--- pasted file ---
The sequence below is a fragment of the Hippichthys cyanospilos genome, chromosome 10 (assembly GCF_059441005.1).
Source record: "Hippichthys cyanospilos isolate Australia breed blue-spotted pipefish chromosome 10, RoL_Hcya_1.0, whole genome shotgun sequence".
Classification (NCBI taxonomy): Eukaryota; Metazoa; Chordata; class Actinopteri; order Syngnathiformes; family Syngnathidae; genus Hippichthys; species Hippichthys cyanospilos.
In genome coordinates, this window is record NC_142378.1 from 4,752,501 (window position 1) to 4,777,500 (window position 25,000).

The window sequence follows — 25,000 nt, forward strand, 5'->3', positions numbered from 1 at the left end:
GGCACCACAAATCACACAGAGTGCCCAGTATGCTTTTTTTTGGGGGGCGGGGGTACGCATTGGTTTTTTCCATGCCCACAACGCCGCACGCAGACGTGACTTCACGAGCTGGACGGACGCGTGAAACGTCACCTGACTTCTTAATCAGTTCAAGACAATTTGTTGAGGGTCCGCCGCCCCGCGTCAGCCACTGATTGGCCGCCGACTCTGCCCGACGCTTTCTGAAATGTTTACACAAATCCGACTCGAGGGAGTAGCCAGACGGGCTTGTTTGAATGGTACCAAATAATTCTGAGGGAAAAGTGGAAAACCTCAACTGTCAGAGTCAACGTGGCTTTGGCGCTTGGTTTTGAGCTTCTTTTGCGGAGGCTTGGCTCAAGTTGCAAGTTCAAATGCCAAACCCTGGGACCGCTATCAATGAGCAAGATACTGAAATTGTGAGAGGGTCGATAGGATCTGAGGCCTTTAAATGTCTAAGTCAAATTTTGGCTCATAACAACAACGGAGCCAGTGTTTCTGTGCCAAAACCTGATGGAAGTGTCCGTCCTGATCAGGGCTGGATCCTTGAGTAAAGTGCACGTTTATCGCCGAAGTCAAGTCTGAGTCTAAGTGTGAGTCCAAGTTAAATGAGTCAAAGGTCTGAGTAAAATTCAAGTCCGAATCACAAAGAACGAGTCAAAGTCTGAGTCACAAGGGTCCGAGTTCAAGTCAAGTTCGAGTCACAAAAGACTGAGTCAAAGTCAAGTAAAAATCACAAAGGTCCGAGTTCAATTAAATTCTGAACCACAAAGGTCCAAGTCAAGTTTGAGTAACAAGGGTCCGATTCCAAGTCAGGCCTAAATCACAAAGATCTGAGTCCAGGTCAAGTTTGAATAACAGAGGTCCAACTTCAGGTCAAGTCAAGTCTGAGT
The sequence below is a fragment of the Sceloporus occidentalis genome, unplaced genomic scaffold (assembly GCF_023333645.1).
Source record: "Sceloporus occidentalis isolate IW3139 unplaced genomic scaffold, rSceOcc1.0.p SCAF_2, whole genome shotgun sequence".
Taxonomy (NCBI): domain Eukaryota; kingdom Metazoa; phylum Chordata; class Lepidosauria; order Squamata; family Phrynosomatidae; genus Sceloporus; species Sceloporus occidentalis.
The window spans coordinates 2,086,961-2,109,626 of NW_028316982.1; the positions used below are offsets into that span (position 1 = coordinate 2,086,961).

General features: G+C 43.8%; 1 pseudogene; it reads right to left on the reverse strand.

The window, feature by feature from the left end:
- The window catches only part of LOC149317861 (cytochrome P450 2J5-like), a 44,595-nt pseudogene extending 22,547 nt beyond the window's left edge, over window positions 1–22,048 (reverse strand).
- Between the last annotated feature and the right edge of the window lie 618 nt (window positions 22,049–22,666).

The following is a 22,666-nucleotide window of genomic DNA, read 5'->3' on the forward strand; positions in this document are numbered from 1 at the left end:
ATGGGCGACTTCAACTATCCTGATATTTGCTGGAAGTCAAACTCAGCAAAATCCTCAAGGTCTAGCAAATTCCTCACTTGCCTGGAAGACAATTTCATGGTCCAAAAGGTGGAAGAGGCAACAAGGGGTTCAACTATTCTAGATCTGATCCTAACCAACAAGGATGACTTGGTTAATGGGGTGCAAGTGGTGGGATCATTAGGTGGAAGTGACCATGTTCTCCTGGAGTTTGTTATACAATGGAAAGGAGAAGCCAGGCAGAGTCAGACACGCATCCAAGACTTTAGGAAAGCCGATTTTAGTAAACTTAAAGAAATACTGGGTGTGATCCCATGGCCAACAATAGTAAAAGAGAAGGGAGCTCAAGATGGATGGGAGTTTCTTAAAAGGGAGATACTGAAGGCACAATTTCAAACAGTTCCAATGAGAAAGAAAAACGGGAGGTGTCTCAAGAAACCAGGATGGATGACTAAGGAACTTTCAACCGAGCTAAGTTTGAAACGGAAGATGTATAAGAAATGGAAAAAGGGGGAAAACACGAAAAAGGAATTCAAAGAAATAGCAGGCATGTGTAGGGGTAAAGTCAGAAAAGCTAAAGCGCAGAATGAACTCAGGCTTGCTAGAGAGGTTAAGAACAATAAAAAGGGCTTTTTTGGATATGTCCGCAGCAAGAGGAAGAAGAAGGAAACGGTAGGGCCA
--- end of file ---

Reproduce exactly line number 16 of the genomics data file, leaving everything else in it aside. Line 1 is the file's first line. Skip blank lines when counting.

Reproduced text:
ATGGGCGACTTCAACTATCCTGATATTTGCTGGAAGTCAAACTCAGCAAAATCCTCAAGGTCTAGCAAATTCCTCACTTGCCTGGAAGACAATTTCATGGTCCAAAAGGTGGAAGAGGCAACAAGGGGTTCAACTATTCTAGATCTGATCCTAACCAACAAGGATGACTTGGTTAATGGGGTGCAAGTGGTGGGATCATTAGGTGGAAGTGACCATGTTCTCCTGGAGTTTGTTATACAATGGAAAGGAGAAGCCAGGCAGAGTCAGACACGCATCCAAGACTTTAGGAAAGCCGATTTTAGTAAACTTAAAGAAATACTGGGTGTGATCCCATGGCCAACAATAGTAAAAGAGAAGGGAGCTCAAGATGGATGGGAGTTTCTTAAAAGGGAGATACTGAAGGCACAATTTCAAACAGTTCCAATGAGAAAGAAAAACGGGAGGTGTCTCAAGAAACCAGGATGGATGACTAAGGAACTTTCAACCGAGCTAAGTTTGAAACGGAAGATGTATAAGAAATGGAAAAAGGGGGAAAACACGAAAAAGGAATTCAAAGAAATAGCAGGCATGTGTAGGGGTAAAGTCAGAAAAGCTAAAGCGCAGAATGAACTCAGGCTTGCTAGAGAGGTTAAGAACAATAAAAAGGGCTTTTTTGGATATGTCCGCAGCAAGAGGAAGAAGAAGGAAACGGTAGGGCCA